A dynamic relationship exists between our immune system, structural, and functional changes in gut microbiota. Probiotics play a crucial role in the composition of gut microbiota. Probiotics have also been shown that they can improve the intestinal barrier function by reducing intestinal permeability while restoring the microbial shift features in line with intestinal immunity. We have come to understand that Breast milk is not sterile but contains as many as 600 different species of various bacteria, including Bifidobacterium breve, B. adolescentis, B. longum, B. bifidum, and B. dentium (Cabrera-Rubio et al., 2012). Probiotics isolated from breast milk are suggested to have various health benefits. Some of the strains have been shown to produce anti-microbial compounds to inhibit the growth of E. coli, Salmonella spp. and Listeria monocytogenes (Olivares et al., 2006).
The shifting trend in the war against infection
The era of infection control or prevention by curative medication has shifted towards the use of some beneficial bacterial conglomerates tagged probiotics to help boost our immune system, which ultimately fights many deadly infections. Those probiotics species that have been isolated by various techniques from breast milk include; staphylococcus, streptococcus, lactobacillus, Bifidobacterium, Enterococcus, and Lactococcus, etc. Most of the strains are with their peculiarities that made them important towards the immune system.
What probiotics from breast milk offer neonates and children
The first colonizers of infant gut microbiota are; streptococcus and enterococcus, which are probiotics from breast milk. They play a role in building children’s intestinal microbiota, which is an essential step towards the development of the immune system later in life since the gastrointestinal tract is the largest immune organ in the body. Those earlier priming and development of gut microbiota help other important immune system components and functions appropriately to prevent pathogenic bacteria colonization and fight against infection at a later stage in life. The mode of actions includes; educating the immune system to stimulate its maturation it maintains immunological tolerance to food components or commensal microbiota to help the immune system in acquiring the capacity to respond to pathogenic microbes (Shirin et al., 2018).
The Lactobacillus and Bifidobacterium species help to enhance the immune response in preventing and treating diarrhea and allergic diseases due to their rich contribution towards the immune system. A trial has shown that when supplements rich in this strain of probiotics are administered to nursing mothers in capsule form, the child tends to benefits hence results in a lower incidence of respiratory and gastrointestinal tract infections (Martin, 2017).
The immunostimulatory effects of the probiotic strain were noticed, especially with regards to the increase in the production of innate and acquired immunity peptides in the child. Probiotics from breast milk act by providing anti-microbial actions, immunomodulatory effects, and gastrointestinal benefits, which all contribute to the promotion of the immune system at large.
Lactobacillus fermentum, which is one of the bacteria found in breast milk, plays a health-promoting role in infants. It acts by reducing the incidence of gastrointestinal and respiratory infections.
What probiotics strains from breast milk are good for the elderly and young people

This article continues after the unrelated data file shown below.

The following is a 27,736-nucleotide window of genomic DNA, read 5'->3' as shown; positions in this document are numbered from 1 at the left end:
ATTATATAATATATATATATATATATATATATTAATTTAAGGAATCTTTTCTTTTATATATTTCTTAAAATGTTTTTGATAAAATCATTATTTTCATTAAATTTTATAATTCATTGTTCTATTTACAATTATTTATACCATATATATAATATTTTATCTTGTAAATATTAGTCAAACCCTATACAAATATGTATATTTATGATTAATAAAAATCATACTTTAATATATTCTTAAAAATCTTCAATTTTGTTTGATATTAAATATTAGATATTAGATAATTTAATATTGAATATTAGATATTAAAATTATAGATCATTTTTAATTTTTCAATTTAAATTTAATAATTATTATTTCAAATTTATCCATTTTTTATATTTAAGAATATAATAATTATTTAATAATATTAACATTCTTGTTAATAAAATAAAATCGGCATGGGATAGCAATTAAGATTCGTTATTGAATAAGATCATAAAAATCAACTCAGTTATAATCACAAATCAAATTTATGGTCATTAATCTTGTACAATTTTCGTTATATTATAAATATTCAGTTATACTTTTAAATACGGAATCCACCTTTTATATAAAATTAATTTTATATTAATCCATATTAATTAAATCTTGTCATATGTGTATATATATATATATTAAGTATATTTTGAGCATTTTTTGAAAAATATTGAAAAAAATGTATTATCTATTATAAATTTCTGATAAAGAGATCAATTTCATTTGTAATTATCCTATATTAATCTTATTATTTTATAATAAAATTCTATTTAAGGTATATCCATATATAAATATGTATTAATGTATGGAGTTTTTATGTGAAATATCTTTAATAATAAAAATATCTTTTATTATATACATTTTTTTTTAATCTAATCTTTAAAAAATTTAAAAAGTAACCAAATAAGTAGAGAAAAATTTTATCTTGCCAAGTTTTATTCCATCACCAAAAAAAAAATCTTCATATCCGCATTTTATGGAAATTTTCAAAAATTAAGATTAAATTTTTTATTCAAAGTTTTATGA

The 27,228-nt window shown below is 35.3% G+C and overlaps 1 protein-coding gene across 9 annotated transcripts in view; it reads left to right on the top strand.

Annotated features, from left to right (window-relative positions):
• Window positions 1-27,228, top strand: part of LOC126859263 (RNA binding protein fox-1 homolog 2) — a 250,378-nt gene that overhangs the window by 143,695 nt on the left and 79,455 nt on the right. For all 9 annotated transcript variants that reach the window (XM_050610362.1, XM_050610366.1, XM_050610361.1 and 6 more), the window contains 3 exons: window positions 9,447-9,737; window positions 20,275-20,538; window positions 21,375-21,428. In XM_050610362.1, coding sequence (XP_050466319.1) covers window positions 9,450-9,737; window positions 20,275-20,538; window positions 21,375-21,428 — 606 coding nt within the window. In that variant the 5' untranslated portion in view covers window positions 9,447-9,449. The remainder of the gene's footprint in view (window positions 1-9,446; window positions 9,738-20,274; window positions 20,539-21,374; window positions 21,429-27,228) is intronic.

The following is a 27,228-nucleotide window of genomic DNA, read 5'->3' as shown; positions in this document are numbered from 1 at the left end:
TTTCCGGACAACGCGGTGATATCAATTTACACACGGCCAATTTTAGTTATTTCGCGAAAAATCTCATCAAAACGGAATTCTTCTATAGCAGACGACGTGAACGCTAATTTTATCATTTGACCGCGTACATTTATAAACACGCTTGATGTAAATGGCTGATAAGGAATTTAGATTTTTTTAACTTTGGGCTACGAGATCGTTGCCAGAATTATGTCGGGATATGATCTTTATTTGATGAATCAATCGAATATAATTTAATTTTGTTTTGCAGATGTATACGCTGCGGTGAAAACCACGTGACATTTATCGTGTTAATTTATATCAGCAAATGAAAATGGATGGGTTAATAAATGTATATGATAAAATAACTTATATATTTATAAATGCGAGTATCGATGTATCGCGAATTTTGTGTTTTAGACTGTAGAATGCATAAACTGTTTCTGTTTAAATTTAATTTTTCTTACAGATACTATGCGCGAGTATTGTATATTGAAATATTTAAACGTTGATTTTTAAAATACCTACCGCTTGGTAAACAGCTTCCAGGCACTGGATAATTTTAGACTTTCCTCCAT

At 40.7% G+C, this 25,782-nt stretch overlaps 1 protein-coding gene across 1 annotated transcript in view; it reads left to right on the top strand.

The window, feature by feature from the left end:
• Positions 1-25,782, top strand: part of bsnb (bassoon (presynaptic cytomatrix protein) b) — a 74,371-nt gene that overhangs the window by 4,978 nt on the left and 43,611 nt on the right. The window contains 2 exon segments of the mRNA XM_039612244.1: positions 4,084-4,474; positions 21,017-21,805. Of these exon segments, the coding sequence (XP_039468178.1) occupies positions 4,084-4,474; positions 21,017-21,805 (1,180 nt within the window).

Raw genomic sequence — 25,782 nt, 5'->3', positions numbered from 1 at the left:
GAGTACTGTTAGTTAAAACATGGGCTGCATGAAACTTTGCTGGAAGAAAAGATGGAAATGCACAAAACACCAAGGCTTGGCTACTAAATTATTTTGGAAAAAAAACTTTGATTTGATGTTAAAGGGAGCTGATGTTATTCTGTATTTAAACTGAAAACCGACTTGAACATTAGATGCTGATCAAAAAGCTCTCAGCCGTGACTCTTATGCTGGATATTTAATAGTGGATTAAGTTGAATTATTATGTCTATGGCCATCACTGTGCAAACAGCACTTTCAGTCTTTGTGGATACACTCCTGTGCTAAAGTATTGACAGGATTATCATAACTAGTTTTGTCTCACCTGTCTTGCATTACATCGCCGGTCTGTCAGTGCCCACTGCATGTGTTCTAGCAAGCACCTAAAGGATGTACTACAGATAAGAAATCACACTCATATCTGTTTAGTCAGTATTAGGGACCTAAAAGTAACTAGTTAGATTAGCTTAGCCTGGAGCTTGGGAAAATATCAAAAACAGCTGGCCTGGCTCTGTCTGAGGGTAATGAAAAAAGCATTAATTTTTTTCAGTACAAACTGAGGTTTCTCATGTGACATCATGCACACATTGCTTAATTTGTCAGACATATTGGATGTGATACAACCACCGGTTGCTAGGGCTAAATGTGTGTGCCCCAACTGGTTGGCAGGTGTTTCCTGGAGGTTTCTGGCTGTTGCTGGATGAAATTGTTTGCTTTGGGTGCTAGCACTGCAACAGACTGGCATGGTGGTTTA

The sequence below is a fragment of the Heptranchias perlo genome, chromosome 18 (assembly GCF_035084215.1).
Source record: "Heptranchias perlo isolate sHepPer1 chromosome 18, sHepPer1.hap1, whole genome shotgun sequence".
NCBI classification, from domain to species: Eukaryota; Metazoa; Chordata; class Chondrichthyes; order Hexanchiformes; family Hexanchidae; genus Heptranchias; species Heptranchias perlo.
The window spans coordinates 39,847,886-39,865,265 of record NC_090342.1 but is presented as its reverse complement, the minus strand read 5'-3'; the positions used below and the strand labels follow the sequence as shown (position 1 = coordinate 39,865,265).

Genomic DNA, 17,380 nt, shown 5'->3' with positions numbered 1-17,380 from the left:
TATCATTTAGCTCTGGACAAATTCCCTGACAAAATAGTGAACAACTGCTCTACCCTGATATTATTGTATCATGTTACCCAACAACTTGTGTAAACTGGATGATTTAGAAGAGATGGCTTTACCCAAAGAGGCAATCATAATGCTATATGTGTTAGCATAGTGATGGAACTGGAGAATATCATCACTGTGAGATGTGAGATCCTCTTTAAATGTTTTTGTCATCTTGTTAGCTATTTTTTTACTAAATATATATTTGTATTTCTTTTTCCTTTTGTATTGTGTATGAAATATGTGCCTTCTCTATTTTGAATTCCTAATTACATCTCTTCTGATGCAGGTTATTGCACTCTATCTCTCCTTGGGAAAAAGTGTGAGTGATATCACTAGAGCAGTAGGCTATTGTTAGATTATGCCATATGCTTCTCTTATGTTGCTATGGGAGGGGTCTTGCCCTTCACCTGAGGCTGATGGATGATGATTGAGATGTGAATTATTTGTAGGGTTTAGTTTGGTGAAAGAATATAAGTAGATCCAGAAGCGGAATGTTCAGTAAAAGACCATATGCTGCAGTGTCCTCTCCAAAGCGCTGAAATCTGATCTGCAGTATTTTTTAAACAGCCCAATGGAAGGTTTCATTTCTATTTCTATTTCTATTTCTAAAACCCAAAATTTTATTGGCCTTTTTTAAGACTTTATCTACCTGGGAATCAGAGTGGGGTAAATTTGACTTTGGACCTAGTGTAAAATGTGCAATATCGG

L.reuteri is another probiotic species from breast milk found to act by initiating certain anti-microbial activities against a wide range of gram-negative or positive bacteria, fungi, yeast, or parasites. These activities are due to its contribution to the immune system via the production of broad-spectrum anti-microbial substances.
L.fermentum confer on the immune system, an anti-inflammatory effect. These immune system properties have been found to play an important role in inflammation associated with the mammary gland of lactating mothers (acute mastitis). All these probiotics can modulate our immune system and strengthen immunity and keep young or elderly healthy.
Why researchers need to tap into the potential of breastmilk sourced probiotics
Interleukin, IL-6, and IL-1beta, have been found to play a role of anti-inflammatory and protective effects on the intestinal mucosa. The probiotic lactobacillus Plantarum and Lactobacillus paracasei, which is part of the microbiota in breastmilk, have some effects which are yet to be understood in terms of production of the IL-6. However, the only aspect that is well understood is that it helps potentiate the effects of those interleukins in the process as immunomodulatory probiotics for the neonates. The probiotics also improve the protective effects in the intestinal mucosa during the inflammatory conditions.
Due to the spread of the global epidemic, we started to pay attention to preventing viral infections. Now is a good time to utilize various effective ways to protect us from virus infection. Scientists need to focus on developing various ways to help us against infection. Another way to protect yourself against infections is to improve your immune system. Your immune system is the best preventive weapon. We can improve immunity by supplementing probiotics. Selecting the right probiotics-based supplements that are carefully extracted from breast milk to improve our immune system is the right choice to make at this time. Apart from the immune system boosting the capacity of probiotics, the weight management features will also be beneficial to users when compared to various other methods.
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